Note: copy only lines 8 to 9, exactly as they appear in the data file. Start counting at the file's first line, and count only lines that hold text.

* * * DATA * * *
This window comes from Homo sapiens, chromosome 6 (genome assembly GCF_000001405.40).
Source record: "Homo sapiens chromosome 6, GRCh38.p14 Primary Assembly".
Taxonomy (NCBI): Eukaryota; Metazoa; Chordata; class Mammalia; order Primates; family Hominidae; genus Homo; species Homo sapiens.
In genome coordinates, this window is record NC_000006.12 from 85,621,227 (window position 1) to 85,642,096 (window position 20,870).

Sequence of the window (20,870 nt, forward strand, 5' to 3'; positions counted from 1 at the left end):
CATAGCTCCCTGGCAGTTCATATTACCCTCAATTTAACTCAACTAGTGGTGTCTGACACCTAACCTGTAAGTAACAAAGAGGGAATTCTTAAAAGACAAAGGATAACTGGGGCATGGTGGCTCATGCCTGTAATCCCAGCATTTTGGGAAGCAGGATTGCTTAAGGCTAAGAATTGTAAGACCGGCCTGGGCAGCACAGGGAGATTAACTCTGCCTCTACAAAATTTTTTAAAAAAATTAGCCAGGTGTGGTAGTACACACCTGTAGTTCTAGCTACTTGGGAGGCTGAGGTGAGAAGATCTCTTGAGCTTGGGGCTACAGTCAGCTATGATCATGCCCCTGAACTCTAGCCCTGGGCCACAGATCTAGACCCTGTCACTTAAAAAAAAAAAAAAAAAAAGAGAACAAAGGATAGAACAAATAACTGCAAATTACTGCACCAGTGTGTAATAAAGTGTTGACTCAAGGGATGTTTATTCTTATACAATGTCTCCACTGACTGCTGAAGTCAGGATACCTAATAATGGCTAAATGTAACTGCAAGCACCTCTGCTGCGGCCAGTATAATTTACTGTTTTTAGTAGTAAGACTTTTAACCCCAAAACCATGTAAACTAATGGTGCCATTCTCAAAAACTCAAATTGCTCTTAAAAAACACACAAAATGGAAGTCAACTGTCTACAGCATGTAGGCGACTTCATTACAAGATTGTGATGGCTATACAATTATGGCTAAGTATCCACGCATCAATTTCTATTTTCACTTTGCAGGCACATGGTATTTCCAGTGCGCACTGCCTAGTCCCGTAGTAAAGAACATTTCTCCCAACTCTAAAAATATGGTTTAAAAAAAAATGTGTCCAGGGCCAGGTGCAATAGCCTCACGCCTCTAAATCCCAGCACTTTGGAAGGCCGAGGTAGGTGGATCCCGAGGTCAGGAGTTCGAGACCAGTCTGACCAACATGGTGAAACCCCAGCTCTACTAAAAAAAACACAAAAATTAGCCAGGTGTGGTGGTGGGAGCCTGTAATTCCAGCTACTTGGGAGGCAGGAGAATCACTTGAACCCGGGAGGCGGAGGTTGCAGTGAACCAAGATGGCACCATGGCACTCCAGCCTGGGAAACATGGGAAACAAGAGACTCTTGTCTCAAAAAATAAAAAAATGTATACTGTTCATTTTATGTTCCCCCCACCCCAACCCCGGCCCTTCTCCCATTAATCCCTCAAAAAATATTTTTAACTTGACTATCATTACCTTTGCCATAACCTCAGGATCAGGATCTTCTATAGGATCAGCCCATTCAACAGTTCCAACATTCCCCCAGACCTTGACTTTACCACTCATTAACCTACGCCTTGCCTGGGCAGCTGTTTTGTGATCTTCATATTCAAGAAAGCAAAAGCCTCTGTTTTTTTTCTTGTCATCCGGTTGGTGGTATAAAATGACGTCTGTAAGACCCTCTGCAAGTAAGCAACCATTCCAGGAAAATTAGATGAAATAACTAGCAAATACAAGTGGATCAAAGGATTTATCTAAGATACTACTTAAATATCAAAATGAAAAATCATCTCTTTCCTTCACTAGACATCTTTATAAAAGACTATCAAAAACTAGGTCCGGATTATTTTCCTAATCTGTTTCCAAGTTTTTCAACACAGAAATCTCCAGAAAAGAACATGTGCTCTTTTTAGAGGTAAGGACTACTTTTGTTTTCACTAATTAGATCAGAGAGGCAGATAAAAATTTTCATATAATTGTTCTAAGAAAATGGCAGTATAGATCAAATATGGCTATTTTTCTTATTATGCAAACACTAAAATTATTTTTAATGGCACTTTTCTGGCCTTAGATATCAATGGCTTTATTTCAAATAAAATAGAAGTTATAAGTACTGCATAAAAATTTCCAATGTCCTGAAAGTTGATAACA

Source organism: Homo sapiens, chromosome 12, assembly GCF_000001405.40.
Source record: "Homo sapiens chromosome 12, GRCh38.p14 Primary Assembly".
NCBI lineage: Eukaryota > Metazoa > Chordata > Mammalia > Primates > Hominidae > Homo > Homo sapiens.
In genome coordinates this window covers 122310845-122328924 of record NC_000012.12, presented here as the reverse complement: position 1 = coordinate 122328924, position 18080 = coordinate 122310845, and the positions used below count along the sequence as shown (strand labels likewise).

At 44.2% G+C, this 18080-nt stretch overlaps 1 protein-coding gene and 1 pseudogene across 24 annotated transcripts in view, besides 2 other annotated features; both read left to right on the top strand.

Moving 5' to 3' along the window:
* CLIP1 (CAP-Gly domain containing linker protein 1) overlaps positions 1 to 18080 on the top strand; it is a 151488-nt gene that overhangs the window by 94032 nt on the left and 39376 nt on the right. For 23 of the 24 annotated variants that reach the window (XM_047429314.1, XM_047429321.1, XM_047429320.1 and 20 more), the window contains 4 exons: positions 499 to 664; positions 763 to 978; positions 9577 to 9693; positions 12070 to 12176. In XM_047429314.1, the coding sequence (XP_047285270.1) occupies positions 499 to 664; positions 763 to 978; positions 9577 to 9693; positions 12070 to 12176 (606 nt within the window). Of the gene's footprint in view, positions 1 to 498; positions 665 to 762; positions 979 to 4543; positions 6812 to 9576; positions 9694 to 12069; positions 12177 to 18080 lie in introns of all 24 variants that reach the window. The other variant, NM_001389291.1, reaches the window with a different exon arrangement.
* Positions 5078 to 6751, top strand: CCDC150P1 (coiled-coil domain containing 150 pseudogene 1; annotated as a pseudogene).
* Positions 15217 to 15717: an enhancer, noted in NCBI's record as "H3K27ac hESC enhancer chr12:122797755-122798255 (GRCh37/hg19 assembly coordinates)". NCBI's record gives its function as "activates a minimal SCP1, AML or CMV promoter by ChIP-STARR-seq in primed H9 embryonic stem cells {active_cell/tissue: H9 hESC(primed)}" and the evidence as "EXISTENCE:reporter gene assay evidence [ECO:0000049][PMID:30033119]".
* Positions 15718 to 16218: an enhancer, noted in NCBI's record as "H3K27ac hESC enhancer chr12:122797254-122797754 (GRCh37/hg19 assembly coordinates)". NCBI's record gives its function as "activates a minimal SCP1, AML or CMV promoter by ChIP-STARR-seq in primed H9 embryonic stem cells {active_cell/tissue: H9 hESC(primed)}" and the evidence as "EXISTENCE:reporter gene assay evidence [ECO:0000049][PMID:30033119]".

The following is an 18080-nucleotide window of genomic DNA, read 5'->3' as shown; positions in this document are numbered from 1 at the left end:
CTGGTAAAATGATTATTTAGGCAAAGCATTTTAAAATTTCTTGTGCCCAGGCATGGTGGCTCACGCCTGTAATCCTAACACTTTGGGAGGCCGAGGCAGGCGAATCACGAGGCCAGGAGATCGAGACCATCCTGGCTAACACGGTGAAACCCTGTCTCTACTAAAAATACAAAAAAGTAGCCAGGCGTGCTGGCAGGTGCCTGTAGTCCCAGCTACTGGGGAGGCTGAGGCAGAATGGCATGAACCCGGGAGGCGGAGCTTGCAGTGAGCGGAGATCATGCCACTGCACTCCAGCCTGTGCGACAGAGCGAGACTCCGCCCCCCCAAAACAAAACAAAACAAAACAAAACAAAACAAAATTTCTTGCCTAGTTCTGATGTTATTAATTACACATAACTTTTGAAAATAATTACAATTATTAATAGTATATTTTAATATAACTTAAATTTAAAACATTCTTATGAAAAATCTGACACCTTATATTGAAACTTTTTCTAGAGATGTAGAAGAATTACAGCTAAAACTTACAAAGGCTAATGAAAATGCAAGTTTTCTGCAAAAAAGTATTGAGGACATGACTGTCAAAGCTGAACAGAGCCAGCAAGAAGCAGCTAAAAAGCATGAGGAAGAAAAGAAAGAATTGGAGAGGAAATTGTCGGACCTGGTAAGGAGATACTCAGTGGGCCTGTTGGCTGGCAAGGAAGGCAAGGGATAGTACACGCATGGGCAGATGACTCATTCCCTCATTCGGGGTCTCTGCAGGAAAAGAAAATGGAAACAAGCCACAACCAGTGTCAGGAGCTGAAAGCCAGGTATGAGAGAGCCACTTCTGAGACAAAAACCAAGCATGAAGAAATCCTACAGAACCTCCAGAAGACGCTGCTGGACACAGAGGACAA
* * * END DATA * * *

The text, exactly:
Source record: "Homo sapiens chromosome 12, GRCh38.p14 Primary Assembly".
NCBI lineage: Eukaryota > Metazoa > Chordata > Mammalia > Primates > Hominidae > Homo > Homo sapiens.